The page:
Birds of America
By John James Audubon, F. R. SS. L. & E.
NEW SPECIES -- NOT IN MY SYNOPSIS.
During my journey to the country around and about the waters of the Upper
Missouri and Yellow Stone rivers, in the summer and autumn of 1843, my
companions and myself had the good fortune of procuring several new species of
birds; and I feel much satisfaction in presenting them to my subscribers, who, I
trust, will be gratified to see that my anxiety to please them is not in the
In publishing these new species, I have the gratification of naming some of
them after those gentlemen who accompanied me on my late tour; and others, after
friends connected with the science of ornithology, publicly or otherwise.
With the exception of a few of these birds, procured in the bottom lands
along the Missouri river, they all were found on the sterile prairies, which
form the greater portion of the country visited by us; and generally during our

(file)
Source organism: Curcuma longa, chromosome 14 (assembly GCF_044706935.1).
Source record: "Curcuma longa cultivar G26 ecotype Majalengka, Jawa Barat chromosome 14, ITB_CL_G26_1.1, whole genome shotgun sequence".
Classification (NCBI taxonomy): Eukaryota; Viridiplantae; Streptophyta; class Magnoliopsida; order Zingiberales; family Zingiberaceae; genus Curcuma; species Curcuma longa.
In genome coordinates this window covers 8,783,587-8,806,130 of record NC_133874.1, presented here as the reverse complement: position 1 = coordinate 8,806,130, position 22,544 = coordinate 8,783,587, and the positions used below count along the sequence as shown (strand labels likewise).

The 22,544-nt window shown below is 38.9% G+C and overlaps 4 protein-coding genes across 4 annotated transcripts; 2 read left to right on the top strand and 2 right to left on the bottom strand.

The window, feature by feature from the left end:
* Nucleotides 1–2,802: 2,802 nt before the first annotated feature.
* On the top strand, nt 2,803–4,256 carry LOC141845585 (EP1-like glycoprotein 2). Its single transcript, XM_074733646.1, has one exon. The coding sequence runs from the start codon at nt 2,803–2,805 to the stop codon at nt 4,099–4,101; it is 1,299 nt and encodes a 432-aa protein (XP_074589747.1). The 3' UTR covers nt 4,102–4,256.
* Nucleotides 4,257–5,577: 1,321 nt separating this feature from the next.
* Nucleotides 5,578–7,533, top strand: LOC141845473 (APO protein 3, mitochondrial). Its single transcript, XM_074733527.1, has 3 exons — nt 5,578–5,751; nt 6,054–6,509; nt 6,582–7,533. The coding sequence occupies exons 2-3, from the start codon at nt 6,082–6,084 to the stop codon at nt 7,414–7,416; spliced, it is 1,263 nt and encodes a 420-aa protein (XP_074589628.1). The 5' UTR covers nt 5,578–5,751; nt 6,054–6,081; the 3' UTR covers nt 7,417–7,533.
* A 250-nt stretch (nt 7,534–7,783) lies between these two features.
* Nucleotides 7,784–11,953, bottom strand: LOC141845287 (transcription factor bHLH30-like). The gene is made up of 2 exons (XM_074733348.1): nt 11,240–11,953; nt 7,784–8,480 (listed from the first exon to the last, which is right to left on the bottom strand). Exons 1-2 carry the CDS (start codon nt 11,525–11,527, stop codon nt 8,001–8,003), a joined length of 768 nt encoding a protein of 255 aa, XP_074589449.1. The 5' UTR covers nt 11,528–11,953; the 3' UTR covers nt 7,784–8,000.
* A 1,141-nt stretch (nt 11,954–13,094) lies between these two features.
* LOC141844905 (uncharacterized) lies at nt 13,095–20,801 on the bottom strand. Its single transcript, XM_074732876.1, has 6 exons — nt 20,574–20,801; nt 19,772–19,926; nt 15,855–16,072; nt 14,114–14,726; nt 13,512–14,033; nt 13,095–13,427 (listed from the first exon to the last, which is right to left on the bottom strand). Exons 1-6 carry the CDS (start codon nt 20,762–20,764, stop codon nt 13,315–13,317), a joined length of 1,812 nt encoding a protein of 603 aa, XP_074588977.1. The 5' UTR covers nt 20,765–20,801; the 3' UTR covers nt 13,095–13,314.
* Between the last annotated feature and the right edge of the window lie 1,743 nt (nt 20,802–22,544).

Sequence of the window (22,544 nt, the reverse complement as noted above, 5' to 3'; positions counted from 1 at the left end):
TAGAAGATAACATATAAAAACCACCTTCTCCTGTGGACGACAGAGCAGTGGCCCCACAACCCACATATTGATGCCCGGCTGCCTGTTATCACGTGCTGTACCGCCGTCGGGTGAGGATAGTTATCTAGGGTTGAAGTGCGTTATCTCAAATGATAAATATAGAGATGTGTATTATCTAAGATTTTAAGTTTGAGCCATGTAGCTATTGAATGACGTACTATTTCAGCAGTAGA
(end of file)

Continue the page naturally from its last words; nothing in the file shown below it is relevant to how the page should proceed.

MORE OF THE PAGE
excursions after the buffalo, the elk, or the antelope.
I shall also give figures of two or three species discovered by others,
within the range proposed to be included in my synopsis as appertaining to our
Fauna. In the accounts given of these new species, the student will be
surprised as much as I have myself been, to see how closely allied most of them
are to species long since described, not only by me, but even by ALEXANDER
WILSON, NUTTALL, and CHARLES LUCIEN BONAPARTE. I have a series of each species
now in my possession, which can be seen by any student of ornithology who may
desire to examine them.